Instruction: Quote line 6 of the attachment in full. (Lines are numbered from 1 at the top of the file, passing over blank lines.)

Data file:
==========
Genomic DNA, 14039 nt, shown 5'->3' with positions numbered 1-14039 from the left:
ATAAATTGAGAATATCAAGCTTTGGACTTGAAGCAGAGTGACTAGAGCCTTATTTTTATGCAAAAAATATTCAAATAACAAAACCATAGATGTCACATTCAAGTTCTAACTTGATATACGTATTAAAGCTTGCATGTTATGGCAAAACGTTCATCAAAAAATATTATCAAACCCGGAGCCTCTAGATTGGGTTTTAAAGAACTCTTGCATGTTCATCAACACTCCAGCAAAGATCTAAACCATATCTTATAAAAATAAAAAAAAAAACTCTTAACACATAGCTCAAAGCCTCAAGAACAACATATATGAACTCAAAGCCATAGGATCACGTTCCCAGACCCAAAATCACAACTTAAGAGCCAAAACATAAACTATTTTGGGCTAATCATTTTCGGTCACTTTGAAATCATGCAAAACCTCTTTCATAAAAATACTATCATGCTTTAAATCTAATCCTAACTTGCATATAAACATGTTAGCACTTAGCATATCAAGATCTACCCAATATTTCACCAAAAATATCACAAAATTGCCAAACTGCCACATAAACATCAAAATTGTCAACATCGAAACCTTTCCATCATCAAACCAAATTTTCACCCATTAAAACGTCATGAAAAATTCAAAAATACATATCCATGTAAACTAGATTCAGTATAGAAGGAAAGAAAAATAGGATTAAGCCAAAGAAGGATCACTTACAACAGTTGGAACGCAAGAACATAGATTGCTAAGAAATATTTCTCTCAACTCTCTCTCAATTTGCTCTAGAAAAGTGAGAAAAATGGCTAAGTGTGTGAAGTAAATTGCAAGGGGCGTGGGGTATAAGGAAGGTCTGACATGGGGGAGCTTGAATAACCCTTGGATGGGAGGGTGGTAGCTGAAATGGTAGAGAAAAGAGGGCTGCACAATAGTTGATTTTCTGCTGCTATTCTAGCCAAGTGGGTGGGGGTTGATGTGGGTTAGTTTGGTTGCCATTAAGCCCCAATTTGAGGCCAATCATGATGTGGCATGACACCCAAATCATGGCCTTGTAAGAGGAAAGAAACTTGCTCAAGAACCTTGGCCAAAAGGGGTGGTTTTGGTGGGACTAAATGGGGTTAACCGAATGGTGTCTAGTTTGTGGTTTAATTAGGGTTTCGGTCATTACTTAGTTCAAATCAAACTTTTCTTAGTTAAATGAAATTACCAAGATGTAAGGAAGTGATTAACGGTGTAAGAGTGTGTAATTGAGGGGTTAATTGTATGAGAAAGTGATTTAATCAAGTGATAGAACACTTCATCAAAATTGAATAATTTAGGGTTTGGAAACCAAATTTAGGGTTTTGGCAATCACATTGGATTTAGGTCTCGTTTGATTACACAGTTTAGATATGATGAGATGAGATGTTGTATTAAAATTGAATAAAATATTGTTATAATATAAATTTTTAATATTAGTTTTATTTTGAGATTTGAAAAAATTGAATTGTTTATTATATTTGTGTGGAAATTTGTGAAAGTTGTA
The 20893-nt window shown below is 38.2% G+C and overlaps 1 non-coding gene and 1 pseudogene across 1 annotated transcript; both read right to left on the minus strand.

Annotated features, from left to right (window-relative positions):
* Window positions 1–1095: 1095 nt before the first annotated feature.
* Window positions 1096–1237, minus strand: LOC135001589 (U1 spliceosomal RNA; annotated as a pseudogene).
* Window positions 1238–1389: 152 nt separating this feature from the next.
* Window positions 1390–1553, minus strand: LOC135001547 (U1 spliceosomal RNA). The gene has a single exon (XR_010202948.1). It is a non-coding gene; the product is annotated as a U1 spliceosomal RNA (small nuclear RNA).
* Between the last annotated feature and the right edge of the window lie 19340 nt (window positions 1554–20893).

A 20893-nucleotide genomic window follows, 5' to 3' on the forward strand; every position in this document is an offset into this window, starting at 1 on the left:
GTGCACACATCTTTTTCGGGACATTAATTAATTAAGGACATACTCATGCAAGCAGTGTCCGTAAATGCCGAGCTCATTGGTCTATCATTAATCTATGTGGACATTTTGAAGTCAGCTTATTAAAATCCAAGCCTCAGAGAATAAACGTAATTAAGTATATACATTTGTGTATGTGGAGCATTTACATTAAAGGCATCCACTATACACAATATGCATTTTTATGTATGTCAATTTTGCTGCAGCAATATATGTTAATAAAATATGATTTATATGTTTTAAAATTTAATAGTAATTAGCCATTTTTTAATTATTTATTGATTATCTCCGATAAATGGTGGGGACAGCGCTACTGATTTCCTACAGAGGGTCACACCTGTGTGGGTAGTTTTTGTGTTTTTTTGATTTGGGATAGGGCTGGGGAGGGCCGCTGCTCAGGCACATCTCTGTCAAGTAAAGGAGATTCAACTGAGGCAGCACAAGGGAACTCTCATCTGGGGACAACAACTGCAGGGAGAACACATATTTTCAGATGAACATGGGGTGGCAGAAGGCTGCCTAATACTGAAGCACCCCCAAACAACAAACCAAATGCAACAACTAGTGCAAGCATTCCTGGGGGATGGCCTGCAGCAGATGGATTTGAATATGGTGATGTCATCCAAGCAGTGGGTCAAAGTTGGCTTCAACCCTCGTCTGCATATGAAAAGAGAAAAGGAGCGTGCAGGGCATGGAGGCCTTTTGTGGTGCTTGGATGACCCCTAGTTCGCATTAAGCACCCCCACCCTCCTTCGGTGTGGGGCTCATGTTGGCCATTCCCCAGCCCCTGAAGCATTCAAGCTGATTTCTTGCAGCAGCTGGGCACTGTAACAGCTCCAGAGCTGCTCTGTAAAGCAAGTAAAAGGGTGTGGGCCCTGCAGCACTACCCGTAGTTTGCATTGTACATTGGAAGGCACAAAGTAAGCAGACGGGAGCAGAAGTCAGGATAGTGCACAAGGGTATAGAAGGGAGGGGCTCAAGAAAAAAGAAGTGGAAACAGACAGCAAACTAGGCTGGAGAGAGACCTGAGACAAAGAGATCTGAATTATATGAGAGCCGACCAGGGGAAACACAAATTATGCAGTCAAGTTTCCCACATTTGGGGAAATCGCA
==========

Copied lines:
* Window positions 1096–1237, minus strand: LOC135001589 (U1 spliceosomal RNA; annotated as a pseudogene).